The relationship between participation in leisure activities and incidence of falls in residential aged care

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Abstract

Background
Active engagement in leisure activities has positive effects on individuals’ health outcomes and social functioning; however, there is limited understanding of the link between participation in leisure activities, particularly non-exercise activities, and falls in older adults. This study aimed to determine the relationship between participation in leisure activities and the incidence of falls, and the variation of this relationship by dementia status in residential aged care facilities (RACFs).

Methods
A retrospective longitudinal cohort study utilising routinely collected data (January 2021-August 2022) from 25 RACFs in Sydney, Australia, was conducted. The cohort included 3,024 older permanent residents (1,493 with dementia and 1,531 without) aged ≥65 and with a stay of ≥1 week. The level of participation in leisure activities was measured using the number of leisure activities per 1,000 resident days and divided into quartiles. Outcome measures were the incidence rate of all falls and injurious falls (i.e., number of falls per 1,000 resident days). We used multilevel negative binary regression to examine the relationship between leisure participation and fall incidence.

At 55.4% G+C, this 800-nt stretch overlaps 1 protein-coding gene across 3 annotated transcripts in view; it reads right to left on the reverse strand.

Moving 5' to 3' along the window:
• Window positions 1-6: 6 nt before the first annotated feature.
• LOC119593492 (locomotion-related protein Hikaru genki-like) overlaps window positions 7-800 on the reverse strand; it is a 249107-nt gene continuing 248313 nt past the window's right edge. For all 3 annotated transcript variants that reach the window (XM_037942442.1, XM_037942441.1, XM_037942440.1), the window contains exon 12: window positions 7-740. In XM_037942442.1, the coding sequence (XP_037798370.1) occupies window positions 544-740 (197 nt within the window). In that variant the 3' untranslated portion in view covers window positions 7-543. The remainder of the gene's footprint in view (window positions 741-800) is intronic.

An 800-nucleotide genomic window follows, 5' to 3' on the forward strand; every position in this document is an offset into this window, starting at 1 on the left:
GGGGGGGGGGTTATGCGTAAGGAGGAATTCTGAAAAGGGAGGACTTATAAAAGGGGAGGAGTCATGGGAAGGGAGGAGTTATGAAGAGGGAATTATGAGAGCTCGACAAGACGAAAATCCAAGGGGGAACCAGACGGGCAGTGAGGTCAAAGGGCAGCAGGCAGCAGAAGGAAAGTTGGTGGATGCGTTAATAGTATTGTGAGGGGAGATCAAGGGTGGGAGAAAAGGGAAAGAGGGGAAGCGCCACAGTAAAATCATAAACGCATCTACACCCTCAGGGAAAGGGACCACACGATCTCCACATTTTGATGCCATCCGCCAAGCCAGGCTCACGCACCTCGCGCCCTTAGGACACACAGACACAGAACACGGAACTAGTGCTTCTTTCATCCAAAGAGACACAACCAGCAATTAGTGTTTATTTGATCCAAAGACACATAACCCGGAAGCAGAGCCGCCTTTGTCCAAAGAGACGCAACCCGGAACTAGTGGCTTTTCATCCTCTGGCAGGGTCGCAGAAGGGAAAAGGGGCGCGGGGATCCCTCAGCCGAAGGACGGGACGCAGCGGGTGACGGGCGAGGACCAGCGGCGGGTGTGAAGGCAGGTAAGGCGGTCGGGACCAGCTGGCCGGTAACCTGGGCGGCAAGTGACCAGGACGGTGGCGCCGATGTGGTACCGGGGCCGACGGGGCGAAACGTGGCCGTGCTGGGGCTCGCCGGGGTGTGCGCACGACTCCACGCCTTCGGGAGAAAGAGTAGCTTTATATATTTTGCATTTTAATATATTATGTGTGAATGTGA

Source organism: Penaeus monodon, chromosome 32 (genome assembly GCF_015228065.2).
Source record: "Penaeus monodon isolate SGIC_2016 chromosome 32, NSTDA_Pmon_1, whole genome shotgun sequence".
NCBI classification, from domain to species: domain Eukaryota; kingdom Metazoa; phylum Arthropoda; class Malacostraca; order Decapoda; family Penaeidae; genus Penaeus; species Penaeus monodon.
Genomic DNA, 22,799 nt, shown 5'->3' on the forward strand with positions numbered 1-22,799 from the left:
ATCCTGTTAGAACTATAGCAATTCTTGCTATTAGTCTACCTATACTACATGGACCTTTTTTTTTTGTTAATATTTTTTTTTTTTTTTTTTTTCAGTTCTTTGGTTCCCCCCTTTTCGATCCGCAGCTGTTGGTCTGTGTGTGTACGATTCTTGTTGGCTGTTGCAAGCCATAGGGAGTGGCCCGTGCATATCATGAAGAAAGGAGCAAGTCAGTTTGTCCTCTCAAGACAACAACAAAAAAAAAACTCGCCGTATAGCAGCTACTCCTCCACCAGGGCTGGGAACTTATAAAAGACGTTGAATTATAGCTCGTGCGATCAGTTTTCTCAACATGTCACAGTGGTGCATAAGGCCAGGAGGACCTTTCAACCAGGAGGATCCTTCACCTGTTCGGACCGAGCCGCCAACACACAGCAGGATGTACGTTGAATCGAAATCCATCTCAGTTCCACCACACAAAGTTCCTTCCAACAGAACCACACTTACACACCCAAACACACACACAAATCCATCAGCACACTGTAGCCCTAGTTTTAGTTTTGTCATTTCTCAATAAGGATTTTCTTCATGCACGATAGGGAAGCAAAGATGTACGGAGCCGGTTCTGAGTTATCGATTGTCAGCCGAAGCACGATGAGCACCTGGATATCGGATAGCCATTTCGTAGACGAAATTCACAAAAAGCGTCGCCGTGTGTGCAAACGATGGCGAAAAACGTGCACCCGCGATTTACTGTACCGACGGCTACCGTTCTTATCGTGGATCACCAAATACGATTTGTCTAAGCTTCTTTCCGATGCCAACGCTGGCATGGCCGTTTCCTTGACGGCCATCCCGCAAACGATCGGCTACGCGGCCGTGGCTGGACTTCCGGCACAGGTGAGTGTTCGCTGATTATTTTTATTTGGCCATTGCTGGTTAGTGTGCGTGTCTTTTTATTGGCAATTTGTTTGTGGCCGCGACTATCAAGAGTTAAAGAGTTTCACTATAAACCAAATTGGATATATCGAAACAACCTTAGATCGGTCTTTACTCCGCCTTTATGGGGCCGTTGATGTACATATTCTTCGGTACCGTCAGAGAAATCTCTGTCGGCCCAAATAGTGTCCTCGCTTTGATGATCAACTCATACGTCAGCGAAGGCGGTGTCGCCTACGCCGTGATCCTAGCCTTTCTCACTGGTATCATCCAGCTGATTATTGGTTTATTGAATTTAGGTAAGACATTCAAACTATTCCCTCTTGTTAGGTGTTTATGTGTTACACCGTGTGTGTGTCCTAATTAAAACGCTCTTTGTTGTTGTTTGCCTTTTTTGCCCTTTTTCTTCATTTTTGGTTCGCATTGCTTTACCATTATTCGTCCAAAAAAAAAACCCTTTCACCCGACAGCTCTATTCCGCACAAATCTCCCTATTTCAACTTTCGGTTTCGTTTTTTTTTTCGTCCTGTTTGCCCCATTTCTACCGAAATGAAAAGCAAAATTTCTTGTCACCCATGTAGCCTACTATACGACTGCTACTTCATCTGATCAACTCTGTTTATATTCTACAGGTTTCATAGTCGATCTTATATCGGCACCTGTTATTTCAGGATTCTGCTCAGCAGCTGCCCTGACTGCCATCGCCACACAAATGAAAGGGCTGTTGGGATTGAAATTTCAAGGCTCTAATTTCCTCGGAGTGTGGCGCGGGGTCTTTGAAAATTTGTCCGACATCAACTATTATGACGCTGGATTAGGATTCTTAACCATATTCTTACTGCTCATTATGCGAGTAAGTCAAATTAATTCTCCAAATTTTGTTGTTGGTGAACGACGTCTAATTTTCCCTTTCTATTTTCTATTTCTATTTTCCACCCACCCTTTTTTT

Results
For the whole sample, leisure participation was significantly inversely associated with the incidence rate of all falls and injurious falls. For example, residents in the high leisure participation group were 26% less likely to experience a fall compared to those in the low leisure participation group after controlling for confounders (incidence rate ratio = 0.74, 95% confidence interval = 0.60, 0.91). Such inverse relationship was observed in both exercise and non-exercise activities and was stronger among residents without dementia.

Conclusions
Leisure participation is associated with a lower rate of falls, a key quality indicator by which RACFs are benchmarked and funded in Australia and many other countries. More recognition and attention are needed for the currently underfunded leisure activities in RACFs in future funding arrangement.
Original languageEnglish
Article numbere0302678
Pages (from-to)1-14
Number of pages14
JournalPLoS ONE
Volume19
Issue number4
DOIs
Publication statusPublished - 26 Apr 2024

Bibliographical note

Copyright the Author(s) 2024. Version archived for private and non-commercial use with the permission of the author/s and according to publisher conditions. For further rights please contact the publisher.

Keywords

  • Humans
  • Accidental Falls/statistics & numerical data
  • Leisure Activities
  • Aged
  • Female
  • Male
  • Incidence
  • Aged, 80 and over
  • Retrospective Studies
  • Longitudinal Studies
  • Australia/epidemiology
  • Homes for the Aged
  • Dementia/epidemiology

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